Edinburgh conference venue partners with nature charity to support peatland restoration


The initial five-year agreement, which the two organizations expect to be extended, will see £1 for each conference delegate, and 50 pence for each invited dinner participant, go to RSPB Scotland. The EICC hopes the initiative could contribute around £300,000 in its first five years.

The partnership is part of the capital venue’s commitment to mitigating the operational impact associated with hosting large-scale events.

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Chief Executive Officer, Marshall Dallas, said, “The climate crisis is something every organization and business leader must address, and working to achieve the highest industry sustainability standards is something on which we have been working hard for a few years.

“This is very important to us, to our clients who choose to hold their conferences and events in Edinburgh, and to the attendees of these events.

“People, including many of our delegates, come to Scotland from all over the world to experience the natural environment here, so it’s important for us to make a positive contribution.

“Last year we hosted TED’s Global Countdown Summit here, which showed just how urgent environmental concerns are, and we are truly delighted to announce the partnership with RSPB Scotland after months of discussions. on the right initiative for all involved.”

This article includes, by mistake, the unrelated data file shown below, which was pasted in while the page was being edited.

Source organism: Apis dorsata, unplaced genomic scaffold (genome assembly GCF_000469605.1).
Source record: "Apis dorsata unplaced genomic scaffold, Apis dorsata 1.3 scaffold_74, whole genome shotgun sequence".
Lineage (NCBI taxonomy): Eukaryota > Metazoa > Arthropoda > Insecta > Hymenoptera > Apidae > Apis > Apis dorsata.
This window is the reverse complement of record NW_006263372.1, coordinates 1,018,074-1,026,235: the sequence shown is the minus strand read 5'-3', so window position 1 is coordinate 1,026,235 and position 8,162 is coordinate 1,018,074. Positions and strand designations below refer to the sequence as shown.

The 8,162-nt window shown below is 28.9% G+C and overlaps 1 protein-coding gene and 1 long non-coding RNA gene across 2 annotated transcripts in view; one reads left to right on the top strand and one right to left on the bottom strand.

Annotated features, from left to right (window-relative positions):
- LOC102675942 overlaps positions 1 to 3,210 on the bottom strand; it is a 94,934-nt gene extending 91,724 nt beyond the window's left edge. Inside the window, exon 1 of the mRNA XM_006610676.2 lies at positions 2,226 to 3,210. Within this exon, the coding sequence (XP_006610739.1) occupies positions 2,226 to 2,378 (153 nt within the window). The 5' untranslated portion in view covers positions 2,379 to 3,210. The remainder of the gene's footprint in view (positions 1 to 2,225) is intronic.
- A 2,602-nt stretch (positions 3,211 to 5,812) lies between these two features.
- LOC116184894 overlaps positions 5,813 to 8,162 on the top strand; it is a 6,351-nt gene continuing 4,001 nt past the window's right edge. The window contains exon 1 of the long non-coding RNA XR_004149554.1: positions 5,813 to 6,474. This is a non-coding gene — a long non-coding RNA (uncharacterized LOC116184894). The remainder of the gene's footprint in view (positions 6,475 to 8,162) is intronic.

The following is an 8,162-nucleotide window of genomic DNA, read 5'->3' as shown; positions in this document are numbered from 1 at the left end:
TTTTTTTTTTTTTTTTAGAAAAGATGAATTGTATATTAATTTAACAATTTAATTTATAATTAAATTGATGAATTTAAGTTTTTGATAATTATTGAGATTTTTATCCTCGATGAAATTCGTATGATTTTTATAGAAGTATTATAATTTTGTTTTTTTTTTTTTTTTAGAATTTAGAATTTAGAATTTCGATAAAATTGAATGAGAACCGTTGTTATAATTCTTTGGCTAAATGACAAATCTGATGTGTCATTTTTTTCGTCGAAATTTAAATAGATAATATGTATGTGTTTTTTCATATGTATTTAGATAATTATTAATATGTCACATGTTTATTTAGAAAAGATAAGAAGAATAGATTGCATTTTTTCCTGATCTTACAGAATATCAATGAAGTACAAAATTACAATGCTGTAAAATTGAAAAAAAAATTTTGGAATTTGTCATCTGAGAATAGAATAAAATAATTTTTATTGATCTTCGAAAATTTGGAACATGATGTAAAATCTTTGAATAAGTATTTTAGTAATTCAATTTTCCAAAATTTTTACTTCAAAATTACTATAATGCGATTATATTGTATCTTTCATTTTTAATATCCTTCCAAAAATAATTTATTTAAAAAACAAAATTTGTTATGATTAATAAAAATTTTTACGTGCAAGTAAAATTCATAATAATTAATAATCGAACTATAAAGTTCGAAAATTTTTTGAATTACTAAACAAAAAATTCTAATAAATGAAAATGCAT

Over 20% of Scotland is covered in peat, much of the country’s water filters through peatlands and they hold most of Scotland’s carbon storage. At the same time, it is estimated that around 80% of peatlands are in a degraded state.

Seonaid Mason of the RSPB, and Marshall Dallas and Aaron McKeen of the EICC. Photo: Stewart Attwood

Anne McCall, Director of RSPB Scotland, part of RSPB, the UK’s largest nature conservation charity, added: “While the majority of bogs are located in the Highlands and Islands, the people are often surprised at the proximity of some bogs to our major towns and cities.

“Peatlands provide a unique habitat for wildlife and play a vital role in agriculture, agriculture and tourism. The partnership with the EICC is important in many ways, and we thank them for their commitment to supporting the restoration effort in the years to come.

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